The ship is large, but not huge, and we found our way around fairly easily. The main dining rooms - Provence for traditional dining and Bordeaux for "anytime dining" were on decks 5 and 6. With our late booking, our only choice had been between the late seating for traditional dining, or "anytime dining", which we chose.
Service in the Bordeaux dining room varied from inattentive to excellent; I wonder if the fact that there are not generally extra tips forthcoming, given that diners are not necessarily served by the same waiters each day, was the reason for this inconsistency. We found the meals (dinners only, in our experience) to be excellent, though portions were a bit modest (not necessarily a bad thing, given the buffets we visited for breakfast and lunch!) I had been apprehensive, having read some rather lukewarm reviews of the dining room, but we both agreed that the food was very, very good - inventive, well prepared and presented beautifully.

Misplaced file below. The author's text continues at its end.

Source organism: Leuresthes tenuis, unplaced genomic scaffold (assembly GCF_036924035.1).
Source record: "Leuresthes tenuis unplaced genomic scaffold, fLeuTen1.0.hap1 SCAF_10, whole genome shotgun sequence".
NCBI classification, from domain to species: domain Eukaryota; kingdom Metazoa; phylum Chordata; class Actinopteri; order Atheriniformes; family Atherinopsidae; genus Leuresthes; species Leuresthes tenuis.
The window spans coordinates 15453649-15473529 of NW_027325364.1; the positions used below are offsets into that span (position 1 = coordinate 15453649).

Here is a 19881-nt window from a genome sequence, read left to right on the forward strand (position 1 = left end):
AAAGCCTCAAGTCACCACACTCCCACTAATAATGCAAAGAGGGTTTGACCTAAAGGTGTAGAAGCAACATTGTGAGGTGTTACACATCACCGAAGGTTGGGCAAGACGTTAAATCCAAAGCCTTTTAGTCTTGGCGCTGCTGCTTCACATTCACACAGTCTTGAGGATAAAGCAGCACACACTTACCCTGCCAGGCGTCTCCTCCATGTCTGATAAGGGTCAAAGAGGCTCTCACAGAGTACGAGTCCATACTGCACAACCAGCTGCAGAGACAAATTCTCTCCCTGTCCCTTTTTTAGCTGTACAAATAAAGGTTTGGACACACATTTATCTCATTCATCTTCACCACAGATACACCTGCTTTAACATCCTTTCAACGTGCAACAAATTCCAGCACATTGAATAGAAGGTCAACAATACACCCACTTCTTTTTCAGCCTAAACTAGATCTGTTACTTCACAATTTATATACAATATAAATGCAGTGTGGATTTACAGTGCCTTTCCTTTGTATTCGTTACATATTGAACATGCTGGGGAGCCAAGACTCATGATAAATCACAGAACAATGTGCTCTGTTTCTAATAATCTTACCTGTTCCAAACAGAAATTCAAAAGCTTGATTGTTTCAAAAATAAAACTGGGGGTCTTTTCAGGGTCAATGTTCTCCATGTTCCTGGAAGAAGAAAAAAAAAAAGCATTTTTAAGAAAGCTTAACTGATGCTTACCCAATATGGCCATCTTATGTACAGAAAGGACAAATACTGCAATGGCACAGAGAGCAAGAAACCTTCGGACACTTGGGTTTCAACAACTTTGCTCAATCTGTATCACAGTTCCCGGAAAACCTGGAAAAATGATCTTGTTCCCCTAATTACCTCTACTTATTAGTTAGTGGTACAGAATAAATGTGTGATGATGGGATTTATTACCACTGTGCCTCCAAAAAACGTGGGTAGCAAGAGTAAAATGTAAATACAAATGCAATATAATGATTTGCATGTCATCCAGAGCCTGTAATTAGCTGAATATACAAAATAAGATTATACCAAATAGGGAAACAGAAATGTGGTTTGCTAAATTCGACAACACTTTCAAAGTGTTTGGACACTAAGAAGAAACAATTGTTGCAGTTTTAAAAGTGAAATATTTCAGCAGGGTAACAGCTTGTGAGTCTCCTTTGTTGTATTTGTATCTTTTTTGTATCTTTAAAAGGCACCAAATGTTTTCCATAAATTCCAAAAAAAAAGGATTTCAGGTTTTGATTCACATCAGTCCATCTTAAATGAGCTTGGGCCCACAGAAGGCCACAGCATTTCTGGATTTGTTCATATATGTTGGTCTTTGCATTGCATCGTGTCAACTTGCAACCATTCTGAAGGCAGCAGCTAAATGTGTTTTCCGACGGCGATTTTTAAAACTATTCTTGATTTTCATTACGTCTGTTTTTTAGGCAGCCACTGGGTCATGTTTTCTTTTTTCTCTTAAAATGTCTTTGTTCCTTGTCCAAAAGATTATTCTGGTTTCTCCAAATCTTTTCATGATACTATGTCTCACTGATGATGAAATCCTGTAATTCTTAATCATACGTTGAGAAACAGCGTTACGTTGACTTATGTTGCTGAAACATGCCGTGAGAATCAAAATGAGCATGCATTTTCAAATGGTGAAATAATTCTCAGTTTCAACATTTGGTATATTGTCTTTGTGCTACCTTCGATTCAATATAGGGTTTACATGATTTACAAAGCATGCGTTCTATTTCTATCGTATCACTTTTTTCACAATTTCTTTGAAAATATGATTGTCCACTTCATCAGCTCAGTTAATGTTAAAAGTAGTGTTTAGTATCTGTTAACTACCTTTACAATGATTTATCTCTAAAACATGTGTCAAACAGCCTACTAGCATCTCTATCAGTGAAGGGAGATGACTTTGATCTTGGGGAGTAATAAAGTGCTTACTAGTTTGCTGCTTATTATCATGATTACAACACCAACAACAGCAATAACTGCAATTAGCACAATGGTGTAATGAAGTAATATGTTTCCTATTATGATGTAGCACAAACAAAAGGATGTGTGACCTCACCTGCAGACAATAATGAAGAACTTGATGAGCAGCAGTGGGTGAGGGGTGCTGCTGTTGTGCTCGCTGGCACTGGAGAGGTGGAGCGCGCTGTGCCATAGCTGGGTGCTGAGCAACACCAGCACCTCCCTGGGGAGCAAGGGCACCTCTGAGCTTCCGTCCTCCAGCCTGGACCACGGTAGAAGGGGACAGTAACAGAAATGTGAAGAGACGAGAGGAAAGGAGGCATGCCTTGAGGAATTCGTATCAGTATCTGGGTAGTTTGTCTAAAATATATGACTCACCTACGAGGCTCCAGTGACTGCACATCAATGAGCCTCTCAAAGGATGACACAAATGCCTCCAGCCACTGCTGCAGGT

There are still some kinks to be worked out of "anytime dining". We had heard in advance about the possibility of making reservations for a table in the Bordeaux dining room at a particular time. We did this a few times and were immediately ushered to our table for two (we tend to eat fairly early, which likely helped.) It was clear, however, that many people had no idea that reservations could be made, and there was no indication whatsoever at the dining room entrance that the line on the left was for those who had reservations. Diners who had not called ahead tended to feel a bit like "second class citizens", and this was certainly understandable. The whole concept of "Anytime Dining" seems to be undermined by this growing tendency towards reservations; I honestly don't know what the solution may be, as it is clearly impossible to know exactly how many people will show up at any given time each evening. I think that we would opt for early traditional dining next time around.